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Guide to Bankruptcy

If you are completely overwhelmed by debt and have run out of options, you may need to consider filing for bankruptcy. Bankruptcy is very serious and should only be a measure of last resort. Here are some things to consider before you decide to file:

Have you exhausted all of your options? Have you looked at all the ways you can cut expenses? Are there other ways to increase your income; perhaps getting a second job? Have you tried to negotiate with creditors to reduce your outstanding debt? Debt settlement is an effective way to reduce your debt and is much less damaging than bankruptcy.

A bankruptcy listing will severely tarnish your credit. As a result, you will have a difficult time getting credit. And if you do, you will be paying a much higher interest rate. You may also be faced with higher insurance premiums and may have a difficult time renting a house or even getting a job.

If you have assets, creditors can sue you and take them. Judgments last for 10 years and can be renewed for 2 additional 10 year periods.

Bankruptcy will not relieve you of secured debt, like a mortgage or auto loan. It also won't relieve you of most student loans, child support, alimony or taxes. Bankruptcy will only apply to unsecured debt, such as credit cards and medical bills.

A Chapter 7 Bankruptcy stays on your report for 7 to 10 years and a Chapter 13 stays on for 10 years from the date of closing. Chapter 7 requires the sale of nonexempt assets to reduce unsecured debt. The remainder of your unsecured debt will be excused. What's considered exempt varies from state to state. You are allowed to keep your retirement accounts, and most people retain possession of a car and their home if they keep making payments on them. If your income exceeds the median for your family size in your state and the means test says it's sufficient to make payments on your debt, you will be directed to file Chapter 13 instead. Under Chapter 13, you keep your property and agree to a three- or five-year repayment plan for some of your debt. If you follow the plan, the remainder of your unsecured debt will be eliminated. Chapter 13 is generally the better option if you've fallen behind on house payments because the plan allows you to catch up.

If it will take you more than five years to pay off your unsecured debt, then bankruptcy may be your best option. If that is the case, here are some steps to take to make things go as smoothly as possible.

Hire a reputable attorney.

  • The 2005 bankruptcy law increased the amount and complexity of paperwork, including a "means test," needed to file.
  • Gather documents. When you meet with the lawyer, you will need pay stubs, deeds, vehicle titles, tax returns and letters from collection agencies, among other paperwork. Your list of creditors must be complete.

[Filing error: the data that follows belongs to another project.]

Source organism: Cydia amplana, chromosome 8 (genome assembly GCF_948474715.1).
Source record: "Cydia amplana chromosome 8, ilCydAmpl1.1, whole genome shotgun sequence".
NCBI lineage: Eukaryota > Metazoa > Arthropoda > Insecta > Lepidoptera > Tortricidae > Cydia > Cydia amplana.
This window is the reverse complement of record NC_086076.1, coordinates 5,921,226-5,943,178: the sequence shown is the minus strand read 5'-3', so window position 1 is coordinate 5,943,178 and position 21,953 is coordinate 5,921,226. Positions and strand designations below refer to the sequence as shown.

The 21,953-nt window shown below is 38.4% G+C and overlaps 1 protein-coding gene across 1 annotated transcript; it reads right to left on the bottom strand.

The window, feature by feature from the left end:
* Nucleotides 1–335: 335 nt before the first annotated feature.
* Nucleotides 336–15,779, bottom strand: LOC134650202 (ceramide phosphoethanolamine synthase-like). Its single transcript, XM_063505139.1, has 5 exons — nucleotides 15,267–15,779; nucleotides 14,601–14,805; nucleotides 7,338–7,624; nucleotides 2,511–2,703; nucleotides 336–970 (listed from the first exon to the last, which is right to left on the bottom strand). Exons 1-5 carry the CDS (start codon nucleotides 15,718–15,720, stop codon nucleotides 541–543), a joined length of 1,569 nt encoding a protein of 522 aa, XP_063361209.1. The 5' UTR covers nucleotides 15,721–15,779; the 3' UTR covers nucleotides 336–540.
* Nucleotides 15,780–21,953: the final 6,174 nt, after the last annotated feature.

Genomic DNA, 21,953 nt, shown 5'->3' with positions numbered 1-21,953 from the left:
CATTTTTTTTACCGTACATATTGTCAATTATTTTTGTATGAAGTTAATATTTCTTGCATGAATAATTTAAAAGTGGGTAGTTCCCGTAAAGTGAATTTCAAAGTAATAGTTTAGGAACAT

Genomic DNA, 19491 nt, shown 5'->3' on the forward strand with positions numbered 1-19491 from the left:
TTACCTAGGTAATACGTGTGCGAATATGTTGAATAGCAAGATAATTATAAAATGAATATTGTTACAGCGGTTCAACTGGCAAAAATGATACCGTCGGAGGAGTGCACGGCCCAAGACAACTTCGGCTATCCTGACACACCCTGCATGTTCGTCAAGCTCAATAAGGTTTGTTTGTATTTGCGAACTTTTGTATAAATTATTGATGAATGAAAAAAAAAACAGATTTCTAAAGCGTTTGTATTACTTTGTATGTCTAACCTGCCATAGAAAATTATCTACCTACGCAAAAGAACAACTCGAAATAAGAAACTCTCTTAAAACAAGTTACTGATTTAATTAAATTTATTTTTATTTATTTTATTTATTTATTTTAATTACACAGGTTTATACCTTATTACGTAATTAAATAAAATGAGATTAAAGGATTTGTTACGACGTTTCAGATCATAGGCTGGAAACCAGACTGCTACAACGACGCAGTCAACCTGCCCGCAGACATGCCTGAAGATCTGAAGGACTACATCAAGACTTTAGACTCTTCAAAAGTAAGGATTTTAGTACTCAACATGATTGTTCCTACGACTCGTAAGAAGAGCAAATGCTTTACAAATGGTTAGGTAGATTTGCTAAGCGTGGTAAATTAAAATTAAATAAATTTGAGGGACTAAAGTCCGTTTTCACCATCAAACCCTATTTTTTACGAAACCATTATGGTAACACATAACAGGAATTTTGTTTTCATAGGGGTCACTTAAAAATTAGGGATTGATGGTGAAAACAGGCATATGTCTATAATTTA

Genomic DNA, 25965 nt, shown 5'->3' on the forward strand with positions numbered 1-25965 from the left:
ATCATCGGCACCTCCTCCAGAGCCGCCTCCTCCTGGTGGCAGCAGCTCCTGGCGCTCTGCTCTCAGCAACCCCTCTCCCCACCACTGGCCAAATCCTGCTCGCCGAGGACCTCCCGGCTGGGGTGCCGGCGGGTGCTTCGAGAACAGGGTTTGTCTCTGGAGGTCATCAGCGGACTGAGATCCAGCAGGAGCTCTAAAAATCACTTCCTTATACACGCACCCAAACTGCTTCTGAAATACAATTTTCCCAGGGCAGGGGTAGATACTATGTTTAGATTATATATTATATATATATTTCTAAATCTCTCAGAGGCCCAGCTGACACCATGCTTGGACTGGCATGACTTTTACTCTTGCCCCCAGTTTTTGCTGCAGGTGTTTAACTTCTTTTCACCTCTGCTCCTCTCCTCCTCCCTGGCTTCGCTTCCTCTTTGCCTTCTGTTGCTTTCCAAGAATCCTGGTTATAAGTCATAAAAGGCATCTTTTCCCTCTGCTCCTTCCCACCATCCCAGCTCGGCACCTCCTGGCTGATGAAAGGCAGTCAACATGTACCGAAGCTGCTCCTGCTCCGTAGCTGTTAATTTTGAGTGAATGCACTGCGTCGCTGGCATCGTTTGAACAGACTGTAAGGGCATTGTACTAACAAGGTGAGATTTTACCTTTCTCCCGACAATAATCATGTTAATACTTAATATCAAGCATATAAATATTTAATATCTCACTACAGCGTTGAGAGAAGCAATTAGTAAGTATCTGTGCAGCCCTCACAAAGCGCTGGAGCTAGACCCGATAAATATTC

• Get credit counseling from an approved agency at least 180 days before filing. The law requires potential filers to meet with a counselor beforehand to evaluate if there are any other viable options.
  • Don't run up your credit cards right before filing. Bankruptcy courts consider that fraud, and you'll end up having to pay what you owe on the cards.
  • Don't deposit your money with the banks that issued your credit cards. Banks typically have the right to seize other funds on deposit if a credit card account becomes delinquent.

After you file, an "automatic stay" stops all collection activity including law suits and garnishments. The stay is temporary for secured debt, so you need to make payments or face repossession or foreclosure. You'll attend a creditors meeting (creditors rarely attend), where a trustee will finalize your case. You'll be required to attend a finance management course.

Take these steps as soon as possible after you file:

  • Start to build your credit score by getting a secured credit card. Stay under 20% of your available credit each month and pay your balance in full. After a year, apply for a regular credit card.
  • Order your credit reports from the three credit bureaus. Make sure the reports say your debts have been "discharged in bankruptcy."
  • Obtain an installment loan as a way of rebuilding credit, but prepare to pay a very high interest rate.
  • If you have student loans, try to pay more than the minimum required each month.
  • Don't co-sign for a loan. You are trying to rebuild your credit. You can't take the chance of someone else's bad credit bleeding onto your already struggling report.
  • If you intend to keep your car, sign a reaffirmation agreement with your lender.
  • Manage your finances wisely. Multiple bankruptcies are possible but are disastrous to your credit.